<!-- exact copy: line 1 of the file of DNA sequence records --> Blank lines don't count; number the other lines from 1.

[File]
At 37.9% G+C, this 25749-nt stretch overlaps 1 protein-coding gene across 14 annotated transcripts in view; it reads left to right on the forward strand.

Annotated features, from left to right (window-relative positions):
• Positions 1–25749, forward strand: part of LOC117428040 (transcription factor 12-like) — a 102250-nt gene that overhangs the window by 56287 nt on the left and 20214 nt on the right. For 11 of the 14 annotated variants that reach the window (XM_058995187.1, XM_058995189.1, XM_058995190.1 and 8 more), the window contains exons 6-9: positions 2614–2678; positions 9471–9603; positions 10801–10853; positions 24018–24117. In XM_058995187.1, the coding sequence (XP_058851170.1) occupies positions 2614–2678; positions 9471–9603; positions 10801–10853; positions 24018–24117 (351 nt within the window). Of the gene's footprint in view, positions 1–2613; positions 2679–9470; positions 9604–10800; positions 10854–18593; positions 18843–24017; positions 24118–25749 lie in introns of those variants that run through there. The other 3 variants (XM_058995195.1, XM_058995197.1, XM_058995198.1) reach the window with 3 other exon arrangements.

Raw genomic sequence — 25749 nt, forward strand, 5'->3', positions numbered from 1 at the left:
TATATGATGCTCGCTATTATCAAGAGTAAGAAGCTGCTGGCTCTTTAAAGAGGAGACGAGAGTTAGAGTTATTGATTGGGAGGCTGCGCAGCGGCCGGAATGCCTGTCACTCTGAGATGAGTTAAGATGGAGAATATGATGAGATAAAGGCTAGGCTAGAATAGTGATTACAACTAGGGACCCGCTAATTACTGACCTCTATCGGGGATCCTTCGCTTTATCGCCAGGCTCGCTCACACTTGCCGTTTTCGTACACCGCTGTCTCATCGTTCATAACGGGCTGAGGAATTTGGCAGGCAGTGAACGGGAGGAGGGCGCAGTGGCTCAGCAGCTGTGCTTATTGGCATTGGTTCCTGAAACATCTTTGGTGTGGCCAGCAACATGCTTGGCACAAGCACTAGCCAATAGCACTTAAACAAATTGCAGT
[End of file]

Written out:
At 37.9% G+C, this 25749-nt stretch overlaps 1 protein-coding gene across 14 annotated transcripts in view; it reads left to right on the forward strand.